Those with professional and/or personal experience in dealing with domestic violence know all too well that this society loves to blame the victim, pinning the responsibility on the abused person rather than the abusive partner (of either gender). If the abused partner doesn't immediately sever the relationship after that first punch is thrown, it's assumed that he or she must enjoy it.
Without delving too deeply into the myriad reasons why partners don't leave dangerous relationships — including financial insecurity, lack of close friends or family, fear of losing child custody and fear of being stalked — perhaps we should first consider the flaws in our system that obstruct people actively trying to flee domestic violence.
Buncombe County is fortunate to boast competent prosecutors and judges who take this issue very seriously, and organizations like Helpmate and Pisgah Legal Services, which aid domestic-violence victims from all walks of life. Not all areas are quite so lucky.
But this becomes a moot point if you're a victim who's seeking a restraining order over the weekend. Buncombe County's 28th judicial district is one of two in Western North Carolina that don't give citizens a way to file for a restraining order between Friday afternoon and Monday morning. That leaves just two options: inaction or pressing criminal charges against the offender. At best, the first option produces no result; at worst, it could prove fatal. The second option poses both high emotional hurdles and safety risks, as those arrested may be released within hours — perhaps returning home more enraged than before. Additionally, those merely trying to leave a relationship may not be ready to take such a drastic step, especially when children are involved.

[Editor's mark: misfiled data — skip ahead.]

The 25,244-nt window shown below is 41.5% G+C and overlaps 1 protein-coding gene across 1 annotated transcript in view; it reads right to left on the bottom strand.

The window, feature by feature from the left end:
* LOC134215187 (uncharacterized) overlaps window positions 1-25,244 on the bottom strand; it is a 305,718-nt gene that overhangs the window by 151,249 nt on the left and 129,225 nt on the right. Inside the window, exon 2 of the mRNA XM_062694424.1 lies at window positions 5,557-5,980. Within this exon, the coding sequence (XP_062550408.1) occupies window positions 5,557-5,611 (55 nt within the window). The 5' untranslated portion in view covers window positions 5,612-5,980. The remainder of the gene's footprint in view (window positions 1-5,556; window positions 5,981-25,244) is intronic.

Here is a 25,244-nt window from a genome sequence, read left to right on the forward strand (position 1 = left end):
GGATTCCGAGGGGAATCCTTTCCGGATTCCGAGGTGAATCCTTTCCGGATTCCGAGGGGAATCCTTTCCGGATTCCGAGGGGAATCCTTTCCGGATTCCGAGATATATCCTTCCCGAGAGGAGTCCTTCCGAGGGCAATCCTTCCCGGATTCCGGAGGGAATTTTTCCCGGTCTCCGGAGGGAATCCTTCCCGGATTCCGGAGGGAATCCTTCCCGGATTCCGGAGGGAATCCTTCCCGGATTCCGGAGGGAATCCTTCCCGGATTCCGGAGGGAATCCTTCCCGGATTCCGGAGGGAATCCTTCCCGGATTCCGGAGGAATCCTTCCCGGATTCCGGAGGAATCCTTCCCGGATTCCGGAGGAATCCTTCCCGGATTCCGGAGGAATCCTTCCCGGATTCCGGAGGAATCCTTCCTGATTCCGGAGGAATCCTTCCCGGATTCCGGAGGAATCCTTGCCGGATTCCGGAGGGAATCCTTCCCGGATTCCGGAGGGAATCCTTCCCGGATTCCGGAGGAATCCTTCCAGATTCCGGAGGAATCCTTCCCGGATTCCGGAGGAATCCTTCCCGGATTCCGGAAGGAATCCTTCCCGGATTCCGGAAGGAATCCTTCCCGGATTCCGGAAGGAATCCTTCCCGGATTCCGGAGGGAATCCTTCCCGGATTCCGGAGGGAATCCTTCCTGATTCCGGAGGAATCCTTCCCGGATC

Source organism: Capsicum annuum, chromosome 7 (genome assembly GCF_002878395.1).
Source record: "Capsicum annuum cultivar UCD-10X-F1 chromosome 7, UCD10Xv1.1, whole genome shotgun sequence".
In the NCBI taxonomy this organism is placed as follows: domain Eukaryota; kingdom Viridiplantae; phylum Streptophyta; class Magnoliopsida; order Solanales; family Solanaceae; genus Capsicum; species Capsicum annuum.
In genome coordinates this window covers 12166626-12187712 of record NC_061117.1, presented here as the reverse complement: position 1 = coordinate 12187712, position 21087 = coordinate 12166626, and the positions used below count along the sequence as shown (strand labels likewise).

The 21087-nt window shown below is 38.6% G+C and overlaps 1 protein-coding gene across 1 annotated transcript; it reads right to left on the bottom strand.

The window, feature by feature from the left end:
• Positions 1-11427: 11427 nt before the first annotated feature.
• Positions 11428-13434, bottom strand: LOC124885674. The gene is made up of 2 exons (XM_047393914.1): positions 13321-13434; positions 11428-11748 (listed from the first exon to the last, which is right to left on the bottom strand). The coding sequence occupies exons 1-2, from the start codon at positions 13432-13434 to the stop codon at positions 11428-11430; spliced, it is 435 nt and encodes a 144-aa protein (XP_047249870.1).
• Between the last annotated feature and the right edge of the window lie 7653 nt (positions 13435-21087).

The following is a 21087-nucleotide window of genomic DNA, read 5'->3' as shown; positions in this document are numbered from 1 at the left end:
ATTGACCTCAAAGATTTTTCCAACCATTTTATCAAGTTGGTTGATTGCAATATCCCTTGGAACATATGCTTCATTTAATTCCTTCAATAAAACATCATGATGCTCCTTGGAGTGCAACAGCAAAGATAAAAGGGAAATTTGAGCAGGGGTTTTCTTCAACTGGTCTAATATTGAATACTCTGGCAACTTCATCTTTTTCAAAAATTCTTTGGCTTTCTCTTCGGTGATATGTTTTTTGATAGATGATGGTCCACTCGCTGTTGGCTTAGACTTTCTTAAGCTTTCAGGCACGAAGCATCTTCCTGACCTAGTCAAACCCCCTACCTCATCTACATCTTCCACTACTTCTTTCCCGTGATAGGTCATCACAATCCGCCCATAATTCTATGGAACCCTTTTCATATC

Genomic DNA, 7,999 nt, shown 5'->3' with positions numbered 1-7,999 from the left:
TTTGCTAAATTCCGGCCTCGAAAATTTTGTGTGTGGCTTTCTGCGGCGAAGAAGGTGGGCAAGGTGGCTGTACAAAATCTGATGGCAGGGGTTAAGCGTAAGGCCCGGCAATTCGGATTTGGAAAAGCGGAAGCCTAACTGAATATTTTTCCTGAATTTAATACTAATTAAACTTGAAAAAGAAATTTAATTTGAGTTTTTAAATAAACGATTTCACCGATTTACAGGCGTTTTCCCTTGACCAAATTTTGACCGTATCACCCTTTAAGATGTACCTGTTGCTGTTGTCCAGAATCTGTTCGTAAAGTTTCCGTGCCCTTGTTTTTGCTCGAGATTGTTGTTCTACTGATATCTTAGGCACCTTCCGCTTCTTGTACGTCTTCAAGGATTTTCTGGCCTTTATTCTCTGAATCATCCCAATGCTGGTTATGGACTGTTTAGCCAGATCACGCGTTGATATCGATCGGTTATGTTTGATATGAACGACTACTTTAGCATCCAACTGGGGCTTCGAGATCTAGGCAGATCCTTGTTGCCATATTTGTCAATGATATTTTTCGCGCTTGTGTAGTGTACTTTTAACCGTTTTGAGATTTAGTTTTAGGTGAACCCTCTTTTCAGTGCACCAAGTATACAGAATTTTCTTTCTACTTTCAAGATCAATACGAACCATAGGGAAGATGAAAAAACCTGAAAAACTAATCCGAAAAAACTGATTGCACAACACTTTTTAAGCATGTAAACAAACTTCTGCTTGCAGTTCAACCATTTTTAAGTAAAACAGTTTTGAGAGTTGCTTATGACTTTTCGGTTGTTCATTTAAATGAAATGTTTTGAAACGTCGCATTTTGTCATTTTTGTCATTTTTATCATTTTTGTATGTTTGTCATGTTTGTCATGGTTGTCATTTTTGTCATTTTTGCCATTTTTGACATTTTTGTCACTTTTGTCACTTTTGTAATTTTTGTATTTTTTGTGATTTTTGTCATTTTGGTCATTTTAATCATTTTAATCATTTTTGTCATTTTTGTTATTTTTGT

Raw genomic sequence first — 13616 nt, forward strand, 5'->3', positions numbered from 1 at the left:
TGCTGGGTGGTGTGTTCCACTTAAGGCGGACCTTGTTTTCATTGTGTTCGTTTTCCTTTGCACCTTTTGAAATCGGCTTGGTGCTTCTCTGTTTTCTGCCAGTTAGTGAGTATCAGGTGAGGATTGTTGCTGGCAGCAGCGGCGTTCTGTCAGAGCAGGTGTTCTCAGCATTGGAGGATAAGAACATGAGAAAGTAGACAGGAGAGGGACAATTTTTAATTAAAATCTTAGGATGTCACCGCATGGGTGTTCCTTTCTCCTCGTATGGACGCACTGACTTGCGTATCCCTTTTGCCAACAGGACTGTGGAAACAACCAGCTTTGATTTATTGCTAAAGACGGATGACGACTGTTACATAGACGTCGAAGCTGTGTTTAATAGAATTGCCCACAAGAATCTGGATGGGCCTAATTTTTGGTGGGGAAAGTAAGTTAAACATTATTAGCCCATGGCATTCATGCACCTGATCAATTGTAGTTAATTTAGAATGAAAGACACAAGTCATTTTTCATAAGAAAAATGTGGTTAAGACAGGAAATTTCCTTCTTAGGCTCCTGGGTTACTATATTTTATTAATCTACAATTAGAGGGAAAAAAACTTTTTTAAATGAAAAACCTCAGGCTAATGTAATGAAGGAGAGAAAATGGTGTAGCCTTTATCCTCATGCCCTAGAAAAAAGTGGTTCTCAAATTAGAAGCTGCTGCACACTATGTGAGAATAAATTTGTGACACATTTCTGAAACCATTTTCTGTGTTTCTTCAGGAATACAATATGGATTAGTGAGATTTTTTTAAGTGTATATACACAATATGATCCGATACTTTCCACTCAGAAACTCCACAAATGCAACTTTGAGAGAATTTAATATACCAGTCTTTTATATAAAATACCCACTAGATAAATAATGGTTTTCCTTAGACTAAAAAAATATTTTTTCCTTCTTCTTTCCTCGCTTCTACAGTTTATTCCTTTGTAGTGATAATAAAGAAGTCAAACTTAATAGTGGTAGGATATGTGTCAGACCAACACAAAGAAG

Restraining orders, on the other hand, grant legal sanctuary from harassment or threats. Aside from prohibiting physical or verbal contact, a restraining order can also temporarily deny an offender possession of dwellings, vehicles, firearms and even custody of children and pets. This still creates some upheaval, but being mired in the civil court system is less complicated and often less intimidating for people seeking respite from abuse.
Each individual domestic-violence situation is unique, and often, victims' best initial recourse is simply to escape from the perpetrator before even considering punishment. Furthermore, the most hazardous time for an abused partner is after he or she has left the relationship: An estimated 70 percent of women living alone are stalked by former male partners, and a devastating number wind up dead at their hands.
Those with restraining orders can report any violations to the police, and the reports are generally given high priority, as the violation is considered an offense against the state as well.
It's important to note that weekends can also be a particularly risky time in violent households, as family members are more likely to be home from school or work. According to the North Carolina Coalition Against Domestic Violence's list of domestic-violence-related homicides in the state in 2008 and '09, more than a third of the 137 total incidents occurred on Saturdays or Sundays. At least half of all weekend homicides (and all of the ones resulting in murder-suicides) involved guns, which might have been confiscated if the victims had had restraining orders.
Victims and advocates for overcoming domestic violence face enough frustrations as it is; it behooves the legal system to be their ally, not an obstacle. In the interest of building a safer community, district judges should consider changing the restriction on weekend restraining orders; any cost to the city could hardly outweigh the potential cost in human lives. And if this helped victims realize that the system is working with them, perhaps we wouldn't need to ask why she didn't leave earlier.
Asheville resident Laura Eshelman is outreach coordinator for North Carolinians Against Gun Violence, a Helpmate volunteer and also a member of the Asheville-Buncombe Family Violence Prevention and Sexual Violence Prevention task forces.
An estimated 70 percent of women living alone are stalked by former male partners, and a devastating number wind up dead at their hands.